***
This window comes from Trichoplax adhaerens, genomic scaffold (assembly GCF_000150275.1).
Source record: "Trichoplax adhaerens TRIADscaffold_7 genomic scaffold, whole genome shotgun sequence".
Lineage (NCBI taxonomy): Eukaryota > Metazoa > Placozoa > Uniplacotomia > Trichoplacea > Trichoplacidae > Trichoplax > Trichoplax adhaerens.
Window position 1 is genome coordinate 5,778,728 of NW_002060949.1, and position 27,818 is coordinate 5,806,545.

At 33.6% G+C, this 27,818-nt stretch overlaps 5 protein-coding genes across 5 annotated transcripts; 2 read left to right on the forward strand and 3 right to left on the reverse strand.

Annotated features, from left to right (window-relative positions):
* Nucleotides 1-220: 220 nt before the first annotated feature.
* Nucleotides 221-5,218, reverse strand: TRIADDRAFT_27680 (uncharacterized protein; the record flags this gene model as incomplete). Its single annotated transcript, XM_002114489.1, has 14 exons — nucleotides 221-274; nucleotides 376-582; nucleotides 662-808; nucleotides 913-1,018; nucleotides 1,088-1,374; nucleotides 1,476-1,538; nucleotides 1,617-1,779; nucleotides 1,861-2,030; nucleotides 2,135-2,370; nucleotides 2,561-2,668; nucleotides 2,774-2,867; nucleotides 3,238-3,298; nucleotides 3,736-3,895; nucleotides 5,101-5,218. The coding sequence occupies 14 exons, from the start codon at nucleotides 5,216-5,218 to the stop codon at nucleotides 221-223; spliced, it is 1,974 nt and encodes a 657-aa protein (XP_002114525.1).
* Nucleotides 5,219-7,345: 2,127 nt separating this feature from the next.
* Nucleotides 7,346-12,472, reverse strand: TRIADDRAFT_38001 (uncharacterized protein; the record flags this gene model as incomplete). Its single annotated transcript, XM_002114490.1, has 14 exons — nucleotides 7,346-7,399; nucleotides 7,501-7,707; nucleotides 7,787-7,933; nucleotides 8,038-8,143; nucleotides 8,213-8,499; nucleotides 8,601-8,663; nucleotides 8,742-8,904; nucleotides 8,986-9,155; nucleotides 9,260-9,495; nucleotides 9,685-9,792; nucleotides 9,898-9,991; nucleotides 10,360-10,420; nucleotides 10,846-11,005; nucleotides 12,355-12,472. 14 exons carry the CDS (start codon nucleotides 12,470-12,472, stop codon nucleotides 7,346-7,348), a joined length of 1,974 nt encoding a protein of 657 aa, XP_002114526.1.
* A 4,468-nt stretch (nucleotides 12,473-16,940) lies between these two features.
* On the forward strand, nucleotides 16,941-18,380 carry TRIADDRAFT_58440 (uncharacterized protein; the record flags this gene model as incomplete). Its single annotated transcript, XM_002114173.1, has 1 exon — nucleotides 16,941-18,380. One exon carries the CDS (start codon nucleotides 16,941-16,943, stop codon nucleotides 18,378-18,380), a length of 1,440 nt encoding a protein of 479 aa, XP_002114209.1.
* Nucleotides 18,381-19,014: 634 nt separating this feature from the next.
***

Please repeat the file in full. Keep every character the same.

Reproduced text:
This window comes from Trichoplax adhaerens, genomic scaffold (assembly GCF_000150275.1).
Source record: "Trichoplax adhaerens TRIADscaffold_7 genomic scaffold, whole genome shotgun sequence".
Lineage (NCBI taxonomy): Eukaryota > Metazoa > Placozoa > Uniplacotomia > Trichoplacea > Trichoplacidae > Trichoplax > Trichoplax adhaerens.
Window position 1 is genome coordinate 5,778,728 of NW_002060949.1, and position 27,818 is coordinate 5,806,545.

At 33.6% G+C, this 27,818-nt stretch overlaps 5 protein-coding genes across 5 annotated transcripts; 2 read left to right on the forward strand and 3 right to left on the reverse strand.

Annotated features, from left to right (window-relative positions):
* Nucleotides 1-220: 220 nt before the first annotated feature.
* Nucleotides 221-5,218, reverse strand: TRIADDRAFT_27680 (uncharacterized protein; the record flags this gene model as incomplete). Its single annotated transcript, XM_002114489.1, has 14 exons — nucleotides 221-274; nucleotides 376-582; nucleotides 662-808; nucleotides 913-1,018; nucleotides 1,088-1,374; nucleotides 1,476-1,538; nucleotides 1,617-1,779; nucleotides 1,861-2,030; nucleotides 2,135-2,370; nucleotides 2,561-2,668; nucleotides 2,774-2,867; nucleotides 3,238-3,298; nucleotides 3,736-3,895; nucleotides 5,101-5,218. The coding sequence occupies 14 exons, from the start codon at nucleotides 5,216-5,218 to the stop codon at nucleotides 221-223; spliced, it is 1,974 nt and encodes a 657-aa protein (XP_002114525.1).
* Nucleotides 5,219-7,345: 2,127 nt separating this feature from the next.
* Nucleotides 7,346-12,472, reverse strand: TRIADDRAFT_38001 (uncharacterized protein; the record flags this gene model as incomplete). Its single annotated transcript, XM_002114490.1, has 14 exons — nucleotides 7,346-7,399; nucleotides 7,501-7,707; nucleotides 7,787-7,933; nucleotides 8,038-8,143; nucleotides 8,213-8,499; nucleotides 8,601-8,663; nucleotides 8,742-8,904; nucleotides 8,986-9,155; nucleotides 9,260-9,495; nucleotides 9,685-9,792; nucleotides 9,898-9,991; nucleotides 10,360-10,420; nucleotides 10,846-11,005; nucleotides 12,355-12,472. 14 exons carry the CDS (start codon nucleotides 12,470-12,472, stop codon nucleotides 7,346-7,348), a joined length of 1,974 nt encoding a protein of 657 aa, XP_002114526.1.
* A 4,468-nt stretch (nucleotides 12,473-16,940) lies between these two features.
* On the forward strand, nucleotides 16,941-18,380 carry TRIADDRAFT_58440 (uncharacterized protein; the record flags this gene model as incomplete). Its single annotated transcript, XM_002114173.1, has 1 exon — nucleotides 16,941-18,380. One exon carries the CDS (start codon nucleotides 16,941-16,943, stop codon nucleotides 18,378-18,380), a length of 1,440 nt encoding a protein of 479 aa, XP_002114209.1.
* Nucleotides 18,381-19,014: 634 nt separating this feature from the next.